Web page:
Refugee Action and NACCOM
Missing the Safety Net

New research published by the charities Refugee Action and NACCOM, the No Accommodation Network, has revealed that vulnerable people refused asylum in the UK, including pregnant women and those with serious mental health conditions, are being failed by the Government’s asylum support system, leaving them homeless and unable to feed or clothe their families.

MISSING THE SAFETY NET, which features evidence from 200 asylum support applications to the Home Office from around the UK highlights that in some cases particularly vulnerable applicants are being made to wait for up to seven times the Government’s own recommended time limit for a decision on their application for support. Despite being legally entitled to support, long delays are forcing them into homelessness.

UK legislation requires the Government to support people refused asylum who are destitute and meet a narrow set of criteria, under Section 4(2) of the 1999 Immigration and Asylum Act. For example, if they are unable to return to their home country through no fault of their own, they are without official documentation, their country refuses to accept they are a citizen, or they are physically unable to travel, through illness or late-stage pregnancy.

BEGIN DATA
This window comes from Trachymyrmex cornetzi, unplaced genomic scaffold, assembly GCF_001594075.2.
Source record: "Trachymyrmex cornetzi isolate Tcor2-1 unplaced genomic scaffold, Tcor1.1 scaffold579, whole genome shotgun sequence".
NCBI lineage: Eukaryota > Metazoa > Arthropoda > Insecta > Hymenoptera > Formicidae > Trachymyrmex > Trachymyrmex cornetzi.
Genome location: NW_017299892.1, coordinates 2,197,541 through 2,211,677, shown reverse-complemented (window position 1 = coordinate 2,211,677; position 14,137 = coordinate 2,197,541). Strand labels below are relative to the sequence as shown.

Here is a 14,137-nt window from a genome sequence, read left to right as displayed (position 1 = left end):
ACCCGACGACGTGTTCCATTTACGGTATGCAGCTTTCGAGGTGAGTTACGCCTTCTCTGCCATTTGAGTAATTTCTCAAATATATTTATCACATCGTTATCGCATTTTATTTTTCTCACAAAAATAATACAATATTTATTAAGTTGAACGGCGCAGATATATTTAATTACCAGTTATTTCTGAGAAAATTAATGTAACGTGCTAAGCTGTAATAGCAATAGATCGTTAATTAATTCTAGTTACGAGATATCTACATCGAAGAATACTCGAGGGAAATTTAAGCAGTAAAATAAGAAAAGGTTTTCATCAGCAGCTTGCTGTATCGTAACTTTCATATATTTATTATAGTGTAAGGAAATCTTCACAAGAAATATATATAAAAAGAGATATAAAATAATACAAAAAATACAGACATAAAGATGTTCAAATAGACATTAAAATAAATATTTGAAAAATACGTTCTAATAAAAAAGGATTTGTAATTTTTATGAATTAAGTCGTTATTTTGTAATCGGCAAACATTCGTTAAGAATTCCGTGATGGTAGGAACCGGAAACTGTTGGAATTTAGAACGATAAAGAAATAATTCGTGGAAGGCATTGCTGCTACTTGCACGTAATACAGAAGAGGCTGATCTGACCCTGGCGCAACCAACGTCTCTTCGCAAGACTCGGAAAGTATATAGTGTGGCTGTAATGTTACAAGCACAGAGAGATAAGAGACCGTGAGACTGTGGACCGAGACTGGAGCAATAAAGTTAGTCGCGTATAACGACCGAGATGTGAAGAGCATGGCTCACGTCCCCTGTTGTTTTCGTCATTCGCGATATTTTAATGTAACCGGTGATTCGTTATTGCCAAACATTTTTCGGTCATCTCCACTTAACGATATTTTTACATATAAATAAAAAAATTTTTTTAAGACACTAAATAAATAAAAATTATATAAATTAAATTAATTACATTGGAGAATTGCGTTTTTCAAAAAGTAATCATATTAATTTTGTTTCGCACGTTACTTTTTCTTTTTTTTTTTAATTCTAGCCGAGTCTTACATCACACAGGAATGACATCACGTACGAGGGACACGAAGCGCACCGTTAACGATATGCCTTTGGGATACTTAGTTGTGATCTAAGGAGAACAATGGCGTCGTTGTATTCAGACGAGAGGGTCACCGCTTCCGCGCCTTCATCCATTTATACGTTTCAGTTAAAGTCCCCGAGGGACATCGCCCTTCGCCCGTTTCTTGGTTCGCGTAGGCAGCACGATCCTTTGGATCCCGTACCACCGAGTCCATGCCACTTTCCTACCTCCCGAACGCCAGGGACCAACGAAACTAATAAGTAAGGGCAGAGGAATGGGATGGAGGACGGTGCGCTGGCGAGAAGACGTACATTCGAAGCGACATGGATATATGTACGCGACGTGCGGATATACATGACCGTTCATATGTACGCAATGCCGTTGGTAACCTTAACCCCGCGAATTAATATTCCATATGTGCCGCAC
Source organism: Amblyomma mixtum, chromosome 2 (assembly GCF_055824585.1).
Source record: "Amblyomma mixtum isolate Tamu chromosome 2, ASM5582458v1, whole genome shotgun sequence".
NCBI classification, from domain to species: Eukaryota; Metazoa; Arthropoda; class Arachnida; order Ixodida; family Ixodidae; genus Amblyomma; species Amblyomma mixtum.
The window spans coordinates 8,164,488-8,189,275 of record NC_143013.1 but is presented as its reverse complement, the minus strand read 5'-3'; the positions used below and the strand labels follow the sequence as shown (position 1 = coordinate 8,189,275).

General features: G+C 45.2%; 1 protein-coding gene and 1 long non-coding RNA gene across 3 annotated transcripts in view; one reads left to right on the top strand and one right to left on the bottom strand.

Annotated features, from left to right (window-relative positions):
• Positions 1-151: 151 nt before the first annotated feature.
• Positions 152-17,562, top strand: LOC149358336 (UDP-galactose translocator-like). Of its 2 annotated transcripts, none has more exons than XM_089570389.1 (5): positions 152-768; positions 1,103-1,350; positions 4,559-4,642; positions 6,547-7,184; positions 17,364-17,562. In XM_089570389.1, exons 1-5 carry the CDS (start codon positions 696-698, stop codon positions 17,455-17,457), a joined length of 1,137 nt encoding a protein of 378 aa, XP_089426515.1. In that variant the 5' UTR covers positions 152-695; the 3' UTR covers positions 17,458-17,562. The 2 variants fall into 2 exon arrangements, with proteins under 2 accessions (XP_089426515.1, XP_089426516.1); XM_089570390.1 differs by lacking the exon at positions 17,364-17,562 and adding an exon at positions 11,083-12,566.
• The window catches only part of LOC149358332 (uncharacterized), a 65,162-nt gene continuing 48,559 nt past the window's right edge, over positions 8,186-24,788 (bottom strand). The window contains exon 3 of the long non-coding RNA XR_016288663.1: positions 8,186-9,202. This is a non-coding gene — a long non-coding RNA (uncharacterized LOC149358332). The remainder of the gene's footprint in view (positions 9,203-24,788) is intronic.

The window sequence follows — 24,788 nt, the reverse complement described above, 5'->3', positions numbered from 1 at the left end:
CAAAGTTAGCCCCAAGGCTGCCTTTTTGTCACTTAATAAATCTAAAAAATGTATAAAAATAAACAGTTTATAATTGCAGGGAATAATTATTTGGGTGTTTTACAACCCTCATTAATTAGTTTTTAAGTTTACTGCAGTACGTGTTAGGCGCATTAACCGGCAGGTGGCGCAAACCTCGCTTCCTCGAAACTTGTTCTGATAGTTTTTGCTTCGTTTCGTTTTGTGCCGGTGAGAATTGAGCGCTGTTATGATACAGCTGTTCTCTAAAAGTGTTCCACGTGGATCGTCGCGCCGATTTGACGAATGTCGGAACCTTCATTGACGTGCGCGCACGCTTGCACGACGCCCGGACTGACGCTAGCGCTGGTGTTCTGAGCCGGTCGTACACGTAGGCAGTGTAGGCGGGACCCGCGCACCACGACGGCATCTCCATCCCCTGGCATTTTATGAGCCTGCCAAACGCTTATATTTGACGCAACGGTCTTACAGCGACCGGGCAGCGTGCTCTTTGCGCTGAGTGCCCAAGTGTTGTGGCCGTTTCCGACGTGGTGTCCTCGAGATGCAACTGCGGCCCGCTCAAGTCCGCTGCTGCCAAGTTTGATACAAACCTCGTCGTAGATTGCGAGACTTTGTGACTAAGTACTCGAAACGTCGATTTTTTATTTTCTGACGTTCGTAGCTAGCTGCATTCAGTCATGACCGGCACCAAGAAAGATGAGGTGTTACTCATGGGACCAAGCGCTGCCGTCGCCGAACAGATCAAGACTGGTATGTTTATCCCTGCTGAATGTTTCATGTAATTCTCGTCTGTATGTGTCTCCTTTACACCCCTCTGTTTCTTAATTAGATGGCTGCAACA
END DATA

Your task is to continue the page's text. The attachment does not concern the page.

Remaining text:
In such cases, the Government’s own guidance states that it should provide support, which amounts to basic (often shared) accommodation and the equivalent of £35.39 per week – little more than £5 per day – via pre-paid cards that can only be used in certain shops. Home Office guidelines stipulate that support should be accessible to eligible applicants within 5 days, and for particularly vulnerable people within 2 days. Significant delays in receiving this vital lifeline are leaving families desperate and reliant on charity handouts, the report finds.

Key findings from the research, carried out between January and July 2019, include:

  • On average, people waited 14 days for a decision on their asylum support application, with almost half (44%) of applicants waiting more than two weeks for a decision, with no other way of supporting themselves.
  • This is seven times longer than the 2-day maximum that decisions should take for the most vulnerable applicants, and three times longer than the 5-day maximum that all decisions should take, according to Home Office guidelines.
  • Some people had waited several months for a decision on their support, with one person waiting 124 days for their decision.